Watch Out Workers, Here Comes Brett Kavanaugh

Andrew Strom,
Associate General Counsel, SEIU

In 2010, a trainer at SeaWorld drowned when the killer whale she was working with during a performance “grabbed her and pulled her off the platform into the pool, refusing to release her.”  The Occupational Safety and Health Administration (OSHA) investigated the incident and issued citations to SeaWorld for willfully exposing trainers to the recognized hazards of drowning or injury while working with killer whales during performances.  An Administrative Law Judge (ALJ) upheld the citation, the Occupational Safety and Health Review Commission agreed, and two out of three judges on the D.C. Circuit denied SeaWorld’s petition for review.  But Brett Kavanaugh, Donald Trump’s nominee for the Supreme Court, dissented, arguing that OSHA lacked authority to “paternalistically decide” that the trainer needed to be protected from the whale.  If the Senate confirms Kavanaugh’s nomination, we can expect repeated instances where he will similarly insist that the agencies that Congress created to protect workers and the general public somehow overstepped their authority.

Congress enacted the Occupational Safety and Health Act in 1970.  In 1977, a unanimous Supreme Court explained that the law was passed because Congress concluded “that work-related deaths and injuries had become a ‘drastic’ national problem.”  The law requires employers to provide employment that is “free from recognized hazards that are causing or are likely to cause death or serious physical harm” to workers.  Despite the “unqualified and absolute” language in the statute, over the years, the courts have interpreted the law to apply only where “a feasible means to eliminate or materially reduce the hazard exist[s].”

In the SeaWorld case, there was substantial evidence that SeaWorld knew that its killer whales posed serious risks to trainers.  In fact, the same whale that was involved in the 2010 incident had previously killed another trainer at a different marine park.  There was also evidence in the record of other dangerous incidents involving other killer whales at SeaWorld (e.g. in 2006 a killer whale had pulled a trainer underwater and repeatedly submerged him for 10 minutes). The ALJ had also found that OSHA’s proposed means of abating the hazard – maintaining a minimum distance from the killer whale or imposing a physical barrier between the killer whale and the trainer – was feasible, and in fact, had already been implemented by SeaWorld.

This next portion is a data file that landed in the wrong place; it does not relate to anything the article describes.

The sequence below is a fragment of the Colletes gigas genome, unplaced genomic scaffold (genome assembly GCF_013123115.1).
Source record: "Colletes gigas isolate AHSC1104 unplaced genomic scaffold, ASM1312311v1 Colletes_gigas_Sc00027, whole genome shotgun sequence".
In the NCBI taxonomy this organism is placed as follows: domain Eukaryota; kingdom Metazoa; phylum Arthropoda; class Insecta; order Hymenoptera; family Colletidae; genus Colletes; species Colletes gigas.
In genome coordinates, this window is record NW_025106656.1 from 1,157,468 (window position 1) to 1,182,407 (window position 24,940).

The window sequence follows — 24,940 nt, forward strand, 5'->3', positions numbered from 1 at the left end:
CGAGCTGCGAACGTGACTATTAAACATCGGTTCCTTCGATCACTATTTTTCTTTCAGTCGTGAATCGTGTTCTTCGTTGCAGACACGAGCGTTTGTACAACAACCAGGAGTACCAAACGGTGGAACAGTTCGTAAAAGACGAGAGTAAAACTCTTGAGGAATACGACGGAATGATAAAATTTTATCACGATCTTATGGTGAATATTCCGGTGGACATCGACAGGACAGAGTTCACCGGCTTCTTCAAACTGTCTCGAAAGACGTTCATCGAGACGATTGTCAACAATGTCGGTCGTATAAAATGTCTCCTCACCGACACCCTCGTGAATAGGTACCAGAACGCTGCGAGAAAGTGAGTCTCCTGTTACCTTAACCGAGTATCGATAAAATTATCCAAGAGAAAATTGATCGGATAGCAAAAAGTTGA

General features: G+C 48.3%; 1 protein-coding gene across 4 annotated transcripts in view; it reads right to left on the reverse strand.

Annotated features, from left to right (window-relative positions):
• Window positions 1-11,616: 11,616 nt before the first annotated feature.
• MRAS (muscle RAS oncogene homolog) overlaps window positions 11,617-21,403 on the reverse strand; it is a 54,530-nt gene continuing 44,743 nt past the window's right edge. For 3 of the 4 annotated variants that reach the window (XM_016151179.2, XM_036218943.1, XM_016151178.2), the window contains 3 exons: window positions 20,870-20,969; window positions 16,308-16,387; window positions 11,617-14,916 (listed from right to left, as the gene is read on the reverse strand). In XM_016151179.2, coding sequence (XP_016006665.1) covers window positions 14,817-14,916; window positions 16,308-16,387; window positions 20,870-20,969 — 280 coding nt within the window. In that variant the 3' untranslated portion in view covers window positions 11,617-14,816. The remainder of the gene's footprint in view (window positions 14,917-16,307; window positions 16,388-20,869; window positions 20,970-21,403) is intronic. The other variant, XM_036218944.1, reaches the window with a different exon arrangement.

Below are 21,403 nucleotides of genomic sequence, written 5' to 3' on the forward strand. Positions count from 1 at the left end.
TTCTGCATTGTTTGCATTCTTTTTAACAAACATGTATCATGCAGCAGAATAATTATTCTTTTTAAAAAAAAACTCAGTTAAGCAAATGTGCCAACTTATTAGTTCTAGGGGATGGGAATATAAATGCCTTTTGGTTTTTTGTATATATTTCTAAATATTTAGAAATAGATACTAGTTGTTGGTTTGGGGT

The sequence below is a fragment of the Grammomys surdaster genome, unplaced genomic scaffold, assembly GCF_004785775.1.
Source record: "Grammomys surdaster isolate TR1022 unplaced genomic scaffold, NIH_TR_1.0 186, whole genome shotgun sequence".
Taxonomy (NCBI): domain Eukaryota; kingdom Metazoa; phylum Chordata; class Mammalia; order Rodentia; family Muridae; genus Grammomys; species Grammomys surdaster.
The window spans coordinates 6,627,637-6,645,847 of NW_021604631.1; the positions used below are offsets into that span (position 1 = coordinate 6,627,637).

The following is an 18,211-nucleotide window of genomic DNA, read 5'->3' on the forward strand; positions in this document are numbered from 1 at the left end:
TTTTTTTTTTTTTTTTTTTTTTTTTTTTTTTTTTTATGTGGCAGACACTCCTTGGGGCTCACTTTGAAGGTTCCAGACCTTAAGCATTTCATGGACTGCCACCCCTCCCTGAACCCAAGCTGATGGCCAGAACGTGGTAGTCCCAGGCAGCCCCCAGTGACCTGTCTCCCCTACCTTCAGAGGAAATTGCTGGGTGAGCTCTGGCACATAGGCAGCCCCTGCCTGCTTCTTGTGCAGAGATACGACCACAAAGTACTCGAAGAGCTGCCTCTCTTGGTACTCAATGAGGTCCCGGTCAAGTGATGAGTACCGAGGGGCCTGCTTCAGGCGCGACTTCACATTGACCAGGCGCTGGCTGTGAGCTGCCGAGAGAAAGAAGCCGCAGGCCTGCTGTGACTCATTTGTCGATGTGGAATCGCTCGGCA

At the D.C. Circuit, SeaWorld argued that OSHA overreached because trainers “formally accepted and controlled their own exposure to risks.”  But, the majority on the court recognized that “Congress’s decision to place the duty to ensure a safe and healthy workplace on the employer, not the employee” overrides any alleged assumption of risk by workers.  While SeaWorld cited a case where a citation issued to a chemical manufacturer was set aside because the only remedy would have been to close the plant, the Court rejected the analogy because SeaWorld never argued either that a public perception of danger to its trainers was essential to its business or even that the abatements proposed by OSHA would reduce its profits.

In the coming weeks, I’m sure we’ll hear a great deal about Judge Kavanaugh’s commitment to “textualism.”  Textualism is a theory that in interpreting a statute, the only thing that matters is the words of the statute, and not the problem the legislature was trying to address.  Yet, in this case, Kavanaugh conceded that nothing in the language of the statute limited OSHA’s authority to issue the citation to SeaWorld.  Instead, he decided that somehow OSHA lacks any authority to regulate “sports events or entertainment shows” because otherwise OSHA might try to “prohibit the punt return in football,” or change “the distance between the mound and home plate in baseball.”  But, as the majority pointed out, “had Congress intended all unsafe and unhealthy performances in the entertainment industry to be beyond the scope of employee protection, it could have included such an exemption in the Occupational Safety and Health Act, and it did not.”